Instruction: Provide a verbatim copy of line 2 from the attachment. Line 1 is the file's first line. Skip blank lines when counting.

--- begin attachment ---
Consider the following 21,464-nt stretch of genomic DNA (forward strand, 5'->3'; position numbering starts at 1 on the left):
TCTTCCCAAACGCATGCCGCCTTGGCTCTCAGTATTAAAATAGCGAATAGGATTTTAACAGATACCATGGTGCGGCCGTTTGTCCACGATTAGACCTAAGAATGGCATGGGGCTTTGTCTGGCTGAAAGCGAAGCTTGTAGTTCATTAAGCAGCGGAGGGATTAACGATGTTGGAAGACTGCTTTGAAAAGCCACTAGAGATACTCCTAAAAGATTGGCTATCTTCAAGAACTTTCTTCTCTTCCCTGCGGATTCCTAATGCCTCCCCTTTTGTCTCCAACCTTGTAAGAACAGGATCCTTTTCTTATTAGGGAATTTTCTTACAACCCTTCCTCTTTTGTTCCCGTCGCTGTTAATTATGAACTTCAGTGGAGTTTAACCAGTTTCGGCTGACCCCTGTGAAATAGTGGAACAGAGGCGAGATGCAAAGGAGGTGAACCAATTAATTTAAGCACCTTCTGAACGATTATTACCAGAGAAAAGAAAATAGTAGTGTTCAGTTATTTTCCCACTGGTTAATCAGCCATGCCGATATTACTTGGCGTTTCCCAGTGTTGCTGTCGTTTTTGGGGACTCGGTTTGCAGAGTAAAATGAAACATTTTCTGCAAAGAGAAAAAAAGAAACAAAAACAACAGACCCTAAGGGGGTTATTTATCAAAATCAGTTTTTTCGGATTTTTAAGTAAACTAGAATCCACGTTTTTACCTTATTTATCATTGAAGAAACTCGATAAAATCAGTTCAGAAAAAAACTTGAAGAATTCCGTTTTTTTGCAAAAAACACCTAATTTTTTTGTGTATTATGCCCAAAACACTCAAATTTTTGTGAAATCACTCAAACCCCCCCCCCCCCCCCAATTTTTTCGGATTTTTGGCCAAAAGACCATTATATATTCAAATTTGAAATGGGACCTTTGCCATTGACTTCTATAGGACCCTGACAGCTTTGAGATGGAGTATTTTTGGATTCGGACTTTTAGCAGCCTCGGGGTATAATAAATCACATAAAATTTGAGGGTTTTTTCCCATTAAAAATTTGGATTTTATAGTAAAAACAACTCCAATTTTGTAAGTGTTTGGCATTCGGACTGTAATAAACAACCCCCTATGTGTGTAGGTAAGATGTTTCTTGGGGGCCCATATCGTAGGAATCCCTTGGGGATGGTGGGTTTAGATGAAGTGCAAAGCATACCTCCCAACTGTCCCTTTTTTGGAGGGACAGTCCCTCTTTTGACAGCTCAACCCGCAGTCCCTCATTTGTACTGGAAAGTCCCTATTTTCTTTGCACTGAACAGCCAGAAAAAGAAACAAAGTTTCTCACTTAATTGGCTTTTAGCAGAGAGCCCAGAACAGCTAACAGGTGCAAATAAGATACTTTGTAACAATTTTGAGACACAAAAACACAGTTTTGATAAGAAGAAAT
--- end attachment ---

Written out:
TCTTCCCAAACGCATGCCGCCTTGGCTCTCAGTATTAAAATAGCGAATAGGATTTTAACAGATACCATGGTGCGGCCGTTTGTCCACGATTAGACCTAAGAATGGCATGGGGCTTTGTCTGGCTGAAAGCGAAGCTTGTAGTTCATTAAGCAGCGGAGGGATTAACGATGTTGGAAGACTGCTTTGAAAAGCCACTAGAGATACTCCTAAAAGATTGGCTATCTTCAAGAACTTTCTTCTCTTCCCTGCGGATTCCTAATGCCTCCCCTTTTGTCTCCAACCTTGTAAGAACAGGATCCTTTTCTTATTAGGGAATTTTCTTACAACCCTTCCTCTTTTGTTCCCGTCGCTGTTAATTATGAACTTCAGTGGAGTTTAACCAGTTTCGGCTGACCCCTGTGAAATAGTGGAACAGAGGCGAGATGCAAAGGAGGTGAACCAATTAATTTAAGCACCTTCTGAACGATTATTACCAGAGAAAAGAAAATAGTAGTGTTCAGTTATTTTCCCACTGGTTAATCAGCCATGCCGATATTACTTGGCGTTTCCCAGTGTTGCTGTCGTTTTTGGGGACTCGGTTTGCAGAGTAAAATGAAACATTTTCTGCAAAGAGAAAAAAAGAAACAAAAACAACAGACCCTAAGGGGGTTATTTATCAAAATCAGTTTTTTCGGATTTTTAAGTAAACTAGAATCCACGTTTTTACCTTATTTATCATTGAAGAAACTCGATAAAATCAGTTCAGAAAAAAACTTGAAGAATTCCGTTTTTTTGCAAAAAACACCTAATTTTTTTGTGTATTATGCCCAAAACACTCAAATTTTTGTGAAATCACTCAAACCCCCCCCCCCCCCCCAATTTTTTCGGATTTTTGGCCAAAAGACCATTATATATTCAAATTTGAAATGGGACCTTTGCCATTGACTTCTATAGGACCCTGACAGCTTTGAGATGGAGTATTTTTGGATTCGGACTTTTAGCAGCCTCGGGGTATAATAAATCACATAAAATTTGAGGGTTTTTTCCCATTAAAAATTTGGATTTTATAGTAAAAACAACTCCAATTTTGTAAGTGTTTGGCATTCGGACTGTAATAAACAACCCCCTATGTGTGTAGGTAAGATGTTTCTTGGGGGCCCATATCGTAGGAATCCCTTGGGGATGGTGGGTTTAGATGAAGTGCAAAGCATACCTCCCAACTGTCCCTTTTTTGGAGGGACAGTCCCTCTTTTGACAGCTCAACCCGCAGTCCCTCATTTGTACTGGAAAGTCCCTATTTTCTTTGCACTGAACAGCCAGAAAAAGAAACAAAGTTTCTCACTTAATTGGCTTTTAGCAGAGAGCCCAGAACAGCTAACAGGTGCAAATAAGATACTTTGTAACAATTTTGAGACACAAAAACACAGTTTTGATAAGAAGAAAT